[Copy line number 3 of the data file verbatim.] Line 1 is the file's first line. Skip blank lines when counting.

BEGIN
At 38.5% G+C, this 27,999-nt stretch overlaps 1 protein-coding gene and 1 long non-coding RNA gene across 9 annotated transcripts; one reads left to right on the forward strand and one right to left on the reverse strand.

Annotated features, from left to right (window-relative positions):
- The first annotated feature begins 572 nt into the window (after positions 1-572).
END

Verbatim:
- The first annotated feature begins 572 nt into the window (after positions 1-572).